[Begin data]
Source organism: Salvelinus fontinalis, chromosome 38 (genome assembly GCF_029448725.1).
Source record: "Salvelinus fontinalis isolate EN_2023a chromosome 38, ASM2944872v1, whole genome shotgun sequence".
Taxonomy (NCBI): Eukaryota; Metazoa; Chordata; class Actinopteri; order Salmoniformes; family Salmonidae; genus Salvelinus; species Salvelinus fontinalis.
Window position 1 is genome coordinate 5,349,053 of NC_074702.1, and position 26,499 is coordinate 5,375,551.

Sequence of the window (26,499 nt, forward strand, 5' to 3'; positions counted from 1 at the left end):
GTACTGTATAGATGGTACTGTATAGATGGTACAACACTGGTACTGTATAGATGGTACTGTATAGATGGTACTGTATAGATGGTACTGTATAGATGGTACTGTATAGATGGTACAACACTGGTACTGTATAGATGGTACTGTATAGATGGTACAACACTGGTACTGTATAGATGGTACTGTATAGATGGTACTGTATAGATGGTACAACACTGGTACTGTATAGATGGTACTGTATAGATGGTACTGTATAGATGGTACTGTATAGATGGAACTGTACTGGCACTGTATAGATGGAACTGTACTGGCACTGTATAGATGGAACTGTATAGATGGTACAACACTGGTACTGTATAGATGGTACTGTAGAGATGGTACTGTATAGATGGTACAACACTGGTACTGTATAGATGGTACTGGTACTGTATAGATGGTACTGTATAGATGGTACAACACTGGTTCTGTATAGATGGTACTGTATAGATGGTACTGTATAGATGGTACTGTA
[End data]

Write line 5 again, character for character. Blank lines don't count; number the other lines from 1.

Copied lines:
Sequence of the window (26,499 nt, forward strand, 5' to 3'; positions counted from 1 at the left end):